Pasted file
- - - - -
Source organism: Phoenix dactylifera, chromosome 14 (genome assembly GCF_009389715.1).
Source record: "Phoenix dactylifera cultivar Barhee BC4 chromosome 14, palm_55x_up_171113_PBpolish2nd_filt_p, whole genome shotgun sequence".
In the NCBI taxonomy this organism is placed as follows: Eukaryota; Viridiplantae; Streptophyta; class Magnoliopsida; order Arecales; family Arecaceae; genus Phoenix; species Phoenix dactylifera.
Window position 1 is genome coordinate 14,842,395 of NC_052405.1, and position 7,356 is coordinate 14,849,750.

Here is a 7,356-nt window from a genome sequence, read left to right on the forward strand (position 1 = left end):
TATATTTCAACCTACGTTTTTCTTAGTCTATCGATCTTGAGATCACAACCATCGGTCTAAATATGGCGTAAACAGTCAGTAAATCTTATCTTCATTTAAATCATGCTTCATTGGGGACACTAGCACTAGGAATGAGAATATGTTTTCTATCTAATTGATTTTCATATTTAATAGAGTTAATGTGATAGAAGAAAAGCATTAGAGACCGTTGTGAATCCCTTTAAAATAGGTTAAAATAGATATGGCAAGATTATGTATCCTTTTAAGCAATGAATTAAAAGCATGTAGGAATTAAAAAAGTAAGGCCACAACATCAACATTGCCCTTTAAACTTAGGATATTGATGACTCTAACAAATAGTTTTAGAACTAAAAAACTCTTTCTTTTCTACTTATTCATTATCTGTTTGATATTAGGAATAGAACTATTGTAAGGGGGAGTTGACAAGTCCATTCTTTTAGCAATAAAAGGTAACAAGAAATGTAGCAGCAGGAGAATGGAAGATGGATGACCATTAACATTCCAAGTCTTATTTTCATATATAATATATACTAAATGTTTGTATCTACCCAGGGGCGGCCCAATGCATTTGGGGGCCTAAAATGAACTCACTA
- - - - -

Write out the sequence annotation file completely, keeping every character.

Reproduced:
Source organism: Phoenix dactylifera, chromosome 14 (genome assembly GCF_009389715.1).
Source record: "Phoenix dactylifera cultivar Barhee BC4 chromosome 14, palm_55x_up_171113_PBpolish2nd_filt_p, whole genome shotgun sequence".
In the NCBI taxonomy this organism is placed as follows: Eukaryota; Viridiplantae; Streptophyta; class Magnoliopsida; order Arecales; family Arecaceae; genus Phoenix; species Phoenix dactylifera.
Window position 1 is genome coordinate 14,842,395 of NC_052405.1, and position 7,356 is coordinate 14,849,750.

Here is a 7,356-nt window from a genome sequence, read left to right on the forward strand (position 1 = left end):
TATATTTCAACCTACGTTTTTCTTAGTCTATCGATCTTGAGATCACAACCATCGGTCTAAATATGGCGTAAACAGTCAGTAAATCTTATCTTCATTTAAATCATGCTTCATTGGGGACACTAGCACTAGGAATGAGAATATGTTTTCTATCTAATTGATTTTCATATTTAATAGAGTTAATGTGATAGAAGAAAAGCATTAGAGACCGTTGTGAATCCCTTTAAAATAGGTTAAAATAGATATGGCAAGATTATGTATCCTTTTAAGCAATGAATTAAAAGCATGTAGGAATTAAAAAAGTAAGGCCACAACATCAACATTGCCCTTTAAACTTAGGATATTGATGACTCTAACAAATAGTTTTAGAACTAAAAAACTCTTTCTTTTCTACTTATTCATTATCTGTTTGATATTAGGAATAGAACTATTGTAAGGGGGAGTTGACAAGTCCATTCTTTTAGCAATAAAAGGTAACAAGAAATGTAGCAGCAGGAGAATGGAAGATGGATGACCATTAACATTCCAAGTCTTATTTTCATATATAATATATACTAAATGTTTGTATCTACCCAGGGGCGGCCCAATGCATTTGGGGGCCTAAAATGAACTCACTA